NASHVILLE, Tenn. (WKRN) – Will a later school start time provide better outcomes for school students? One Nashville lawmaker thinks so and says schools should return to an 8 a.m. to 3 p.m. school day across Tennessee.

Rep. John Ray Clemmons (D-Nashville) says it makes sense to ensure children aren’t restless in schools and says he has science to back up his proposal. “The American Academy of Pediatrics, the CDC, the US Surgeon General’s office, the American Academy of Pediatrics, you know, a whole host of healthcare organizations, the National PTA Association,” Clemmons listed.

Clemmons filed the bill aimed at ensuring academic success by requiring classroom instruction to begin at 8:30 AM for high schoolers and 8:00 AM for middle schoolers. “My priorities are improving students’ educational opportunities and performance and outcomes, as well as, protecting and improving students’ health and well-being,” Clemmons said.

According to the CDC, they agree, saying middle and high schoolers start the school day too early. Teens need at least eight hours of sleep per night and younger students need at least nine hours.

“Governor Lee is talking about something that I disagree with, which is tying school funding to school performance and test scores. Well, the science says students perform better and test better if they have adequate sleep, if they’re rested and if they’re not hungry,” he said.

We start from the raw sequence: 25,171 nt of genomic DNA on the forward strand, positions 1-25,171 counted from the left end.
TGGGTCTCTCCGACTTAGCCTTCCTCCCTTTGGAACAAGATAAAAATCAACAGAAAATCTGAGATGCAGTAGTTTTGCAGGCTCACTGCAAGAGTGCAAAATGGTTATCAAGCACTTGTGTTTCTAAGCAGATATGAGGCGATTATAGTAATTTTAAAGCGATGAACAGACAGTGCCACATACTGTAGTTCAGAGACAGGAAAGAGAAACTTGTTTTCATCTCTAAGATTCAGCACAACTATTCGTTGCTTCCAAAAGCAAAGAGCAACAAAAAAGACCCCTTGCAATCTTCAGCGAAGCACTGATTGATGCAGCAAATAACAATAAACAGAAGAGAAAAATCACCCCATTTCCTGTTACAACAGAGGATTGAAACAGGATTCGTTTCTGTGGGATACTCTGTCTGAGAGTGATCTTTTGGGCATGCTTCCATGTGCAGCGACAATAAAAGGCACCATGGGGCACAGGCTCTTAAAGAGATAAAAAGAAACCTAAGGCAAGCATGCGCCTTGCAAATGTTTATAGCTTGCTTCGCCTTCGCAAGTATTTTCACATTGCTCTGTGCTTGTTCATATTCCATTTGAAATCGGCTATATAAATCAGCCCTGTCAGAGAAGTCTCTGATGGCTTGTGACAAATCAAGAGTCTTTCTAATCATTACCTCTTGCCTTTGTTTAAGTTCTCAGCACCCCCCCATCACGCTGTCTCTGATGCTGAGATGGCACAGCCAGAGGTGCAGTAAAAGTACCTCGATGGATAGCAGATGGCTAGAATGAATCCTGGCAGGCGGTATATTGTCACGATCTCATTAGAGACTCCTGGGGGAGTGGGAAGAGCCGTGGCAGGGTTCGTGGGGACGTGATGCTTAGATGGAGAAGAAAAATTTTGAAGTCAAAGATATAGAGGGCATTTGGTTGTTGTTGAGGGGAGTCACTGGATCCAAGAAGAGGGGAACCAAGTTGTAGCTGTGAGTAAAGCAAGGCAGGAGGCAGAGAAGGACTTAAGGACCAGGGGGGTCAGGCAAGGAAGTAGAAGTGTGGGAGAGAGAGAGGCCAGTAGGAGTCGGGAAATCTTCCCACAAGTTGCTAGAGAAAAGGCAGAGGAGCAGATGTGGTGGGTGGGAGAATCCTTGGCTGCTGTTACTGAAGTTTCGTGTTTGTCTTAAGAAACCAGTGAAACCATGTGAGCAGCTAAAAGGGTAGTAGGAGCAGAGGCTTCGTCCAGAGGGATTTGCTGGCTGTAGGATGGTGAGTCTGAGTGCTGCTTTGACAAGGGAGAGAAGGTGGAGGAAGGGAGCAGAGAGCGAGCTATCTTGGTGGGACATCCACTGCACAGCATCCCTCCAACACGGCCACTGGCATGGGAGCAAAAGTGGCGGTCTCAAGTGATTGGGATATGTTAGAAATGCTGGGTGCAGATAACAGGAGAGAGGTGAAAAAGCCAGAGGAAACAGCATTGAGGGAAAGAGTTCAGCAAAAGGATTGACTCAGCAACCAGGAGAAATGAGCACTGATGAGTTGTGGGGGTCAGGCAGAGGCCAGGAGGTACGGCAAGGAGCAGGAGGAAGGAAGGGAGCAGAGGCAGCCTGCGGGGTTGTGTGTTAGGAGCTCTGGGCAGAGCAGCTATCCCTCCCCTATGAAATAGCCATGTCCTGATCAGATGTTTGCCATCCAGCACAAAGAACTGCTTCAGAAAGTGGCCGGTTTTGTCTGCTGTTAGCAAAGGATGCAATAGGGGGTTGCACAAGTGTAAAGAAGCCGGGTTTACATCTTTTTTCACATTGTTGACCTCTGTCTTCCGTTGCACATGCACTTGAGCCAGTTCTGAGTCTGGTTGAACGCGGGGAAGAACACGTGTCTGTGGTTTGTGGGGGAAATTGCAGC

However, Republican Speaker of the House Cameron Sexton is balking at the initial idea. “There may be very good reasons why they want to start at 7:05, I’m not sure, but I think it needs to be left to their decision on what they think and allow them to make that determination for themselves,” Sexton said.

“For decades school went from 8 o’clock to 3 o’clock, that’s still possible, all of the challenges and inconveniences that any school district might face can be overcome. Our state is sitting on billions of dollars, we can provide better school transportation, we can pay bus drivers more,” Clemmons said.

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Clemmons is also filing a bill to make sure no student goes hungry at school.

“Here we are in 2022 and students are still having to pay for their meals. Our students have to be in school, we mandate that by law — let’s take one more step to help ensure their performance in the classroom by eliminating any possible hunger issues and make all school-based meals free of charge,” he added.

According to the CDC, students who do not get enough sleep are more likely to be overweight, not get enough physical activity, suffer from depression, engage in unhealthy risk behaviors such as drinking alcohol, smoking tobacco, or using drugs as well as perform poorly in school.